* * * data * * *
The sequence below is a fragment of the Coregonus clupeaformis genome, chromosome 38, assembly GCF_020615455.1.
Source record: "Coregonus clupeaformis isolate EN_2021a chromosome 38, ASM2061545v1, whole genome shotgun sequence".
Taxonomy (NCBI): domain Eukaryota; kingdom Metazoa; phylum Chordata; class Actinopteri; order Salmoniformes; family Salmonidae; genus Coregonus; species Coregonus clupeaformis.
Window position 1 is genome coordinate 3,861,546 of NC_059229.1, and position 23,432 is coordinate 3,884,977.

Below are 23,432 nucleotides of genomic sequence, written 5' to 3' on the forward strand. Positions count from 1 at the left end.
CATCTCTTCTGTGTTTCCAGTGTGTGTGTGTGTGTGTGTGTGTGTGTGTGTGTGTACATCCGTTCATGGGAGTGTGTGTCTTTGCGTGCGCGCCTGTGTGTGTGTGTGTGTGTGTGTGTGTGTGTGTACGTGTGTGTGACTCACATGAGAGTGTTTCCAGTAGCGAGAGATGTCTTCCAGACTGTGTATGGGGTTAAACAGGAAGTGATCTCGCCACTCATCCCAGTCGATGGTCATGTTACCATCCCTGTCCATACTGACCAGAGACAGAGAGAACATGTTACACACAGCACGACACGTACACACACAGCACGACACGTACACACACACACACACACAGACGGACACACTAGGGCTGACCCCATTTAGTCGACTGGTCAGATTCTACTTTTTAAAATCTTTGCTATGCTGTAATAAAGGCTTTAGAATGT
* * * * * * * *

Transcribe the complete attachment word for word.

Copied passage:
The sequence below is a fragment of the Coregonus clupeaformis genome, chromosome 38, assembly GCF_020615455.1.
Source record: "Coregonus clupeaformis isolate EN_2021a chromosome 38, ASM2061545v1, whole genome shotgun sequence".
Taxonomy (NCBI): domain Eukaryota; kingdom Metazoa; phylum Chordata; class Actinopteri; order Salmoniformes; family Salmonidae; genus Coregonus; species Coregonus clupeaformis.
Window position 1 is genome coordinate 3,861,546 of NC_059229.1, and position 23,432 is coordinate 3,884,977.

Below are 23,432 nucleotides of genomic sequence, written 5' to 3' on the forward strand. Positions count from 1 at the left end.
CATCTCTTCTGTGTTTCCAGTGTGTGTGTGTGTGTGTGTGTGTGTGTGTGTGTGTACATCCGTTCATGGGAGTGTGTGTCTTTGCGTGCGCGCCTGTGTGTGTGTGTGTGTGTGTGTGTGTGTGTGTACGTGTGTGTGACTCACATGAGAGTGTTTCCAGTAGCGAGAGATGTCTTCCAGACTGTGTATGGGGTTAAACAGGAAGTGATCTCGCCACTCATCCCAGTCGATGGTCATGTTACCATCCCTGTCCATACTGACCAGAGACAGAGAGAACATGTTACACACAGCACGACACGTACACACACAGCACGACACGTACACACACACACACACACAGACGGACACACTAGGGCTGACCCCATTTAGTCGACTGGTCAGATTCTACTTTTTAAAATCTTTGCTATGCTGTAATAAAGGCTTTAGAATGT